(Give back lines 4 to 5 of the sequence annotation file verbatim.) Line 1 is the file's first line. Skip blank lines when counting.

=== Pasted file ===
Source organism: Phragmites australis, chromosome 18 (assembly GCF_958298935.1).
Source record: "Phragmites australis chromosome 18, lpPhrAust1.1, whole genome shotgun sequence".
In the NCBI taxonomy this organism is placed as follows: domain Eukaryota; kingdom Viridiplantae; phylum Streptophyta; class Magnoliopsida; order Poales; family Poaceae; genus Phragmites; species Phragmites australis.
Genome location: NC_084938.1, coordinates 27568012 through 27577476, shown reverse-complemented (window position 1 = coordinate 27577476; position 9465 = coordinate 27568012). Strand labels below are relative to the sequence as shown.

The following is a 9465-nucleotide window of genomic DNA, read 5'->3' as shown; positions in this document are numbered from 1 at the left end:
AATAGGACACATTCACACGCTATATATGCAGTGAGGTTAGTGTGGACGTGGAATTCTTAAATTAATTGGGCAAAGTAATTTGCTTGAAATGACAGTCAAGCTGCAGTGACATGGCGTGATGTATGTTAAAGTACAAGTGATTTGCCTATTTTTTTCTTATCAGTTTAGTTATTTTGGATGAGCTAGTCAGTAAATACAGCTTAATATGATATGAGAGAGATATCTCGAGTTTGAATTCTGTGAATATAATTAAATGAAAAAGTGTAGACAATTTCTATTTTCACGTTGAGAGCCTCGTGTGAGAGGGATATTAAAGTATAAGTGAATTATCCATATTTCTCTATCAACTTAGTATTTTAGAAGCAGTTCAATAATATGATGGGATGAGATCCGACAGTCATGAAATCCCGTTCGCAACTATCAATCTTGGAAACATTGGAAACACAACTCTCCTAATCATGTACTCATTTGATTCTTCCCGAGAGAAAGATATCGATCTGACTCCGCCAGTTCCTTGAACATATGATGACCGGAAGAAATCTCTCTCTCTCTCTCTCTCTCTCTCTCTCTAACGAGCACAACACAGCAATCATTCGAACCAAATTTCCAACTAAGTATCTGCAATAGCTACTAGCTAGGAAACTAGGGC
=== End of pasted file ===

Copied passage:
Genome location: NC_084938.1, coordinates 27568012 through 27577476, shown reverse-complemented (window position 1 = coordinate 27577476; position 9465 = coordinate 27568012). Strand labels below are relative to the sequence as shown.

The following is a 9465-nucleotide window of genomic DNA, read 5'->3' as shown; positions in this document are numbered from 1 at the left end: